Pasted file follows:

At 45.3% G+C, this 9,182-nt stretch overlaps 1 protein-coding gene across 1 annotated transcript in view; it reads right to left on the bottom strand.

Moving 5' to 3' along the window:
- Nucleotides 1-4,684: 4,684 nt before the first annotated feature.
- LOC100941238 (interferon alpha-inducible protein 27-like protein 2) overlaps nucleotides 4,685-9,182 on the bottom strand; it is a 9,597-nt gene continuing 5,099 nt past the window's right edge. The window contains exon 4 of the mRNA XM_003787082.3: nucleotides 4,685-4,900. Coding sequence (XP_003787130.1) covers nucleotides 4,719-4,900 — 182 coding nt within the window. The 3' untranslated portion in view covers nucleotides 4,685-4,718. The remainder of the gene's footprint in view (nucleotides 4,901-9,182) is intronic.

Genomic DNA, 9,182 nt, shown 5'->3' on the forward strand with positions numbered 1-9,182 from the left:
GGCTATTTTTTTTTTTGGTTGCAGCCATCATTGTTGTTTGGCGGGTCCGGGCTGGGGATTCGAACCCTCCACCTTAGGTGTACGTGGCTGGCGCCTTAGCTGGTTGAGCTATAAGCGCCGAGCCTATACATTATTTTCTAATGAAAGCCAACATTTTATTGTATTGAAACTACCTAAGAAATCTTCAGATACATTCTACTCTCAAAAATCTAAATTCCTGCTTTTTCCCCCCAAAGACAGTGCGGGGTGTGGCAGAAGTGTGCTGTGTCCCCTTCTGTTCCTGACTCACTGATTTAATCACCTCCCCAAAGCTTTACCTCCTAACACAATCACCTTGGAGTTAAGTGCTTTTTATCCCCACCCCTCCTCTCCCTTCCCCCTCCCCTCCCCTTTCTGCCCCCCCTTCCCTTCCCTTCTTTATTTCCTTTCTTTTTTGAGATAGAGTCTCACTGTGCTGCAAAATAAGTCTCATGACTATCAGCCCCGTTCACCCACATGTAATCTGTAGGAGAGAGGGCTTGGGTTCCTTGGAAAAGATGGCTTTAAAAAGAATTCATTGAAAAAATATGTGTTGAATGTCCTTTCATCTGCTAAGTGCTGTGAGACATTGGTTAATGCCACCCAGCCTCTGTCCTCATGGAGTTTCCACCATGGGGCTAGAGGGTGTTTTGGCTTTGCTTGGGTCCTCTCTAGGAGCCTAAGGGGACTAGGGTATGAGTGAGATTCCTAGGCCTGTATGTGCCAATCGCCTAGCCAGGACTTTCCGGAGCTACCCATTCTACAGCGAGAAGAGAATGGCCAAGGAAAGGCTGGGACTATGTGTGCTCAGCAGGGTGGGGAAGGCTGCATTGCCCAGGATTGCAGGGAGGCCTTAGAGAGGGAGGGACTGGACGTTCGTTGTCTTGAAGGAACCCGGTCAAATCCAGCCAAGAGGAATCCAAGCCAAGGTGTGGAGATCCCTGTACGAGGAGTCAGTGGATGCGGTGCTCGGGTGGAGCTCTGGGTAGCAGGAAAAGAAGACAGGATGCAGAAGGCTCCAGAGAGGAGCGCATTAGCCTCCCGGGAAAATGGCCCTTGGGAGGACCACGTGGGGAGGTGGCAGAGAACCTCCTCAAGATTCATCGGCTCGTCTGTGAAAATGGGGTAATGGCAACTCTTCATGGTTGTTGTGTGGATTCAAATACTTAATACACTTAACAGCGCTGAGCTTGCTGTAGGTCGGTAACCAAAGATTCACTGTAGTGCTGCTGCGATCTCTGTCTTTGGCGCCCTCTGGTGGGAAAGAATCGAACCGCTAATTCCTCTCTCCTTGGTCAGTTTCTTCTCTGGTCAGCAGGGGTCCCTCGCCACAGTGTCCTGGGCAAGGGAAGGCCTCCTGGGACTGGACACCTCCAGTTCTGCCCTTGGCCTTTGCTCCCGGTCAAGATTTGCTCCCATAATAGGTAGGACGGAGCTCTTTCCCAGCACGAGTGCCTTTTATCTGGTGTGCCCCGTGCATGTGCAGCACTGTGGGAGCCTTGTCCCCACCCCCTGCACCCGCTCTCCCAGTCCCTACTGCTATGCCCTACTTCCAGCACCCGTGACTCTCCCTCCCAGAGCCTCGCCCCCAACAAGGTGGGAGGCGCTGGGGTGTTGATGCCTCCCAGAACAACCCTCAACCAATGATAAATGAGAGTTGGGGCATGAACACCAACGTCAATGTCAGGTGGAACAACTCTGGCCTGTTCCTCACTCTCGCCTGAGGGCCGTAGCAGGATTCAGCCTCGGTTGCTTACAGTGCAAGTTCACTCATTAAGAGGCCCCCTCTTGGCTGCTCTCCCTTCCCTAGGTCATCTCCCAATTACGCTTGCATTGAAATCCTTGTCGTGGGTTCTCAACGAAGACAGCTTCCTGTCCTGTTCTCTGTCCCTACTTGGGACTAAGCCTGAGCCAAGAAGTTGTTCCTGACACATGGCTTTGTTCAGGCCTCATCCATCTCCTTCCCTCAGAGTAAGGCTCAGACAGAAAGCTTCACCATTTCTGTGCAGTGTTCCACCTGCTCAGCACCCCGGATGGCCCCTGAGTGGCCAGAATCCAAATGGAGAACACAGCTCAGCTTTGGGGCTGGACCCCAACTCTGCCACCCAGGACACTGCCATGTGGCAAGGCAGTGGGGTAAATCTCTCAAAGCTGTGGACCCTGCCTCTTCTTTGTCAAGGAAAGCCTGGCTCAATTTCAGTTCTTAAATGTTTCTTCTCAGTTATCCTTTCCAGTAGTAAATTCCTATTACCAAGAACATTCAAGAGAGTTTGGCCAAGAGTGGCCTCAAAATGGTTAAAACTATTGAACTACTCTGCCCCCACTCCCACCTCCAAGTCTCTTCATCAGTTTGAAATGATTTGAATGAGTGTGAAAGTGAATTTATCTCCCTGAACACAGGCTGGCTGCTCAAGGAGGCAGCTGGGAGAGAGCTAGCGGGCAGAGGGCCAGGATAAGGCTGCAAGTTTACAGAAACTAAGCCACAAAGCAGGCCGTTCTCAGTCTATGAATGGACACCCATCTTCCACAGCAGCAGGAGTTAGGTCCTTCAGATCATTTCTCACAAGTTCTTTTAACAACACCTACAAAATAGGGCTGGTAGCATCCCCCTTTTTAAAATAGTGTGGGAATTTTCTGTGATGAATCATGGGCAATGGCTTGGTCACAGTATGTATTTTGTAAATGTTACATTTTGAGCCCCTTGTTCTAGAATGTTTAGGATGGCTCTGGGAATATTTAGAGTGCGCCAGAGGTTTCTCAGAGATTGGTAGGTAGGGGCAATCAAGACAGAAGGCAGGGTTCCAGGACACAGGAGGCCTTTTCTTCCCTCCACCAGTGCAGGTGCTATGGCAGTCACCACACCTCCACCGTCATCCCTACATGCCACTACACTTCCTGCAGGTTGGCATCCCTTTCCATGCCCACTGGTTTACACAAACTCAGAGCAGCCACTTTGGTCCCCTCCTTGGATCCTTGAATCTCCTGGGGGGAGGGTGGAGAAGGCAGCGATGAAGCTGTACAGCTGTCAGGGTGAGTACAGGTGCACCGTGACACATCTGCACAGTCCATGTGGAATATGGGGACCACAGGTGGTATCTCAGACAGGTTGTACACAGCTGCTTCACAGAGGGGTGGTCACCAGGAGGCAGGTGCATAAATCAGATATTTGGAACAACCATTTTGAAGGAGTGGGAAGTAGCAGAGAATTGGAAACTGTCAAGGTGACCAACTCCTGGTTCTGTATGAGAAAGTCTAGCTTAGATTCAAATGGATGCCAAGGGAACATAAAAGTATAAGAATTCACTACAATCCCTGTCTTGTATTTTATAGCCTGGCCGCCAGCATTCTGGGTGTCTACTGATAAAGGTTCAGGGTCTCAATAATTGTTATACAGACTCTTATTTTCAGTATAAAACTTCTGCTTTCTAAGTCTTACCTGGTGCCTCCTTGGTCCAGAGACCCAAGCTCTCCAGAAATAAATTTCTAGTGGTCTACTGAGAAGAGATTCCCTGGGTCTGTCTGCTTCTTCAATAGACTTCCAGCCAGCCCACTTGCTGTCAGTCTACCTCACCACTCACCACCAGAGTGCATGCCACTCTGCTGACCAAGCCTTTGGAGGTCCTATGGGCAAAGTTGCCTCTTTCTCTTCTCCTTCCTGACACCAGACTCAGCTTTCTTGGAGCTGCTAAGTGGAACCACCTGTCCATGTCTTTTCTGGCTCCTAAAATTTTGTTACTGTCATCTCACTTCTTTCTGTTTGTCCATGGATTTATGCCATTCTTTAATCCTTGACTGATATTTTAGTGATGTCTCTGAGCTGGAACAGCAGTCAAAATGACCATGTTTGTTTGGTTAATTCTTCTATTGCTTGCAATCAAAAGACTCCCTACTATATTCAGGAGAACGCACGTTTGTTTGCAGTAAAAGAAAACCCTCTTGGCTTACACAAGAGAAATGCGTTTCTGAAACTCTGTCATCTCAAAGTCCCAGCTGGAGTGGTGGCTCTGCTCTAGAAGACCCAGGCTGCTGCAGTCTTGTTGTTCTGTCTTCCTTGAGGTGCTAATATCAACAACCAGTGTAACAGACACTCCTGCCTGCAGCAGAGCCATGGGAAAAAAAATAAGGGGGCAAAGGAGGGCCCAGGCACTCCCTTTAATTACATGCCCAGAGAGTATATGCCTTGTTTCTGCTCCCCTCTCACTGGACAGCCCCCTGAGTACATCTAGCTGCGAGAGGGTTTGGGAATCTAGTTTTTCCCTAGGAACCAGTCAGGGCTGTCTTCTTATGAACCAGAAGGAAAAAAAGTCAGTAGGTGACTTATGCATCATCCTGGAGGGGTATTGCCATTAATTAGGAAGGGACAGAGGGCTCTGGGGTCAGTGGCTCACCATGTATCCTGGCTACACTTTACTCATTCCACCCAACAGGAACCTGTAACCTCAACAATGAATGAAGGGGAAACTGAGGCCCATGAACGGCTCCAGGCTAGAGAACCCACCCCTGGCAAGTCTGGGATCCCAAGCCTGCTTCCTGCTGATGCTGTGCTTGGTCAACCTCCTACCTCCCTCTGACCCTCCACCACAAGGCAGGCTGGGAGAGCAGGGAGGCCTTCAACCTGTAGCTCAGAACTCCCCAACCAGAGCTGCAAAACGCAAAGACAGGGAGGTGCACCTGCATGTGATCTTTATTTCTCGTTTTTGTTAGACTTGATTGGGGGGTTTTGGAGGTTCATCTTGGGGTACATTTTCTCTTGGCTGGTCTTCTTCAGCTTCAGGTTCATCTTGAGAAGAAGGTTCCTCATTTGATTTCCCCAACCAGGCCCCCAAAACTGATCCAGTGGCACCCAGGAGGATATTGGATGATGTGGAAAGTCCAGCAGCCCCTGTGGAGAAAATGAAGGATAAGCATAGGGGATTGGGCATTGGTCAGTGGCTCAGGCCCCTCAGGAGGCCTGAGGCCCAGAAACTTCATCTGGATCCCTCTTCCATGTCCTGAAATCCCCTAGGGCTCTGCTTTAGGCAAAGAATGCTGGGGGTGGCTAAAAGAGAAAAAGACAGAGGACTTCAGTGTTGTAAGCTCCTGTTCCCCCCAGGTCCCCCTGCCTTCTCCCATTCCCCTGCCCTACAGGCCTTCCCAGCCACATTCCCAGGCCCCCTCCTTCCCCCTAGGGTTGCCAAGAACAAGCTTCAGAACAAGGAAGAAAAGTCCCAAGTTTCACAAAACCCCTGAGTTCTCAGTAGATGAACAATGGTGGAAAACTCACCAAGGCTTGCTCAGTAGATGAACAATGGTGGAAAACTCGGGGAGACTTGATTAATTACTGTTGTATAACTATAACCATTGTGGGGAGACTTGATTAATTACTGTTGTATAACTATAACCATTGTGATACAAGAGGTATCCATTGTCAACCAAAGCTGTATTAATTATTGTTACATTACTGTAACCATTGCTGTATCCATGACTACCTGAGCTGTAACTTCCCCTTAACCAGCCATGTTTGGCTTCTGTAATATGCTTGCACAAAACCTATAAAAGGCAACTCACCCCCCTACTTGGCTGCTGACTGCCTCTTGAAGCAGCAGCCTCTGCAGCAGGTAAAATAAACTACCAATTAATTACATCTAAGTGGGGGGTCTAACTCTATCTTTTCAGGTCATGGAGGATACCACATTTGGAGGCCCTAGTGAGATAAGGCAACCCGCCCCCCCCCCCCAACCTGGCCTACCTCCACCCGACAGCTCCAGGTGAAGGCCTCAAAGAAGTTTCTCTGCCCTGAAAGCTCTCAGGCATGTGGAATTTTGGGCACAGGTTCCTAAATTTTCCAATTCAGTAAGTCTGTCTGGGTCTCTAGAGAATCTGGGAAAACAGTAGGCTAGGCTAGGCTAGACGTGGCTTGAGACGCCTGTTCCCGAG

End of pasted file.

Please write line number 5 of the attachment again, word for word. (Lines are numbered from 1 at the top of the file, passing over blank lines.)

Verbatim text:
Genomic DNA, 9,182 nt, shown 5'->3' on the forward strand with positions numbered 1-9,182 from the left: